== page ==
Introduction

Hi, I’m David McPherson and I’m doing research this summer with Charles Center funding.

The American chestnut used to be a dominant species of eastern forests in the US. It composed a significant portion of the canopy, and its nuts provided food for a variety of creatures, from rodents to humans. The introduction of the chestnut blight, which eliminated the nearly all canopy American chestnut trees, pre-dates modern forest ecology, and consequentially the significant impact the species had on the forest is not known. The chestnut is a flagship tree species, and for decades numerous groups have been trying to find ways to develop blight-resistant trees to reintroduce to the wild. For the reintroduction of blight-resistant trees to succeed, it is necessary to understand the ecology behind the chestnut. Some populations in New England have, so far, been spared the blight due to both isolation and the cold winter temperatures. While the blight has a presence in some populations, it has not yet been able to completely upset the ecology of these forests as it has done in warmer climates. This unique situation enables the modern study of forests containing chestnut trees.

Understanding the effects of biotic and abiotic factors on chestnut reproduction, spread, and juvenile growth is essential to ensuring the success of reintroduction efforts. Mathematical models backed by ecological research provide an effective way to combine and make sense of data. The goal of my research will be to help provide reintroduction efforts with the information needed to ensure the expensive blight-resistant trees have the greatest chance of survival. My first goal this summer is to continue the development of a matrix model for population growth and expand on previous modeling efforts in the Plant Ecology Lab by incorporating such factors as herbivory, canopy-openness, soil conditions, and inter- and intra-specific density. My second goal is to travel to the New England field sites (one in Maine and one in Vermont) with Dr. Dalgleish as a member of her field crew to collect another year of demographic data at these sites.

I have a complete background in the field I am researching. In high school I gained experience working with plants in the field while assisting a Smithsonian researcher. In college I took a course on ecology, and from it I gleaned the basics on the topic. I then joined the Plant Ecology Lab at William and Mary, where we have weekly discussions on different topics in plant ecology. We have covered this specific project in detail, and talked about more general issues facing chestnut trees. I have taken numerous math courses, including, most relevantly, linear algebra and introductory statistics. My computer science courses involved programming, which introduced me to the general use of computer languages. I have also met independently with my professor to go over population modeling both in general and using the computer program R.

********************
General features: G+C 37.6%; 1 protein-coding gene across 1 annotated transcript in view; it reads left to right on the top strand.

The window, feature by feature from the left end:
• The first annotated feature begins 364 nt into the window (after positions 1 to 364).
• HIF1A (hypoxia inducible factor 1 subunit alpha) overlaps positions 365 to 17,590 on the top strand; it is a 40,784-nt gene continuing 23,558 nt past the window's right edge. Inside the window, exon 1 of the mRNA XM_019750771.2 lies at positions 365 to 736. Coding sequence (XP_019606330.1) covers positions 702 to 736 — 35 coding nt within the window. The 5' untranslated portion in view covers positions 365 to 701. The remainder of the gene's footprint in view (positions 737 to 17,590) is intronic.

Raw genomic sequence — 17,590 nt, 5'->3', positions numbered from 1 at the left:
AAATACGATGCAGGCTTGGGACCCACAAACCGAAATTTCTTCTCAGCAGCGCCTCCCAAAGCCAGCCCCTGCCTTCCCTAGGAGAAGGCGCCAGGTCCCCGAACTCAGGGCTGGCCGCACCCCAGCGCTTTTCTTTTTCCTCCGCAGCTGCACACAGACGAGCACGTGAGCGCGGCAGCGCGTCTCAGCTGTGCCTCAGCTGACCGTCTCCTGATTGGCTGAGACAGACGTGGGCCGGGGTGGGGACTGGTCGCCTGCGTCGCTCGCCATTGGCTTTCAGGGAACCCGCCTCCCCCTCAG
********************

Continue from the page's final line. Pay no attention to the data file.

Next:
In the beginning of the summer I will focus on developing and parameterizing a matrix model using the 2 years of data already collected from the field site. I will be working closely with another undergraduate who was involved with collecting the chestnut data last summer. For a few weeks in July I will return to the population we are modeling to continue data collection. I will use this data to extend and improve the model currently in development. I will also have the opportunity to collect a second year of data from a second population and begin working on developing a separate model that can be used to contrast with the current one.

My goal for this summer research session is to have a working model for the Maine site. Ultimately, I aim to publish the model with help from Dr. Dalgleish. I also aim to present the work at local and regional meetings including the Annual Meeting of the American Chestnut Foundation. Upon returning to campus this fall, I will begin model development for the Vermont site using data collected in July.

I have a strong interest in plant ecology, but with the hustle and bustle of school I have only skimmed the surface and not had an opportunity to really delve into the topic. With the work this summer I will not have distractions and pressing deadlines unrelated to this topic, and I will be able to focus solely on the work at hand. Chestnut trees, specifically, have a special place in my heart, because I remember collecting and playing with the nuts as a young child, but I rarely see them around anymore. It is exciting for me to be able to assist in the reintroduction of this magnificent tree.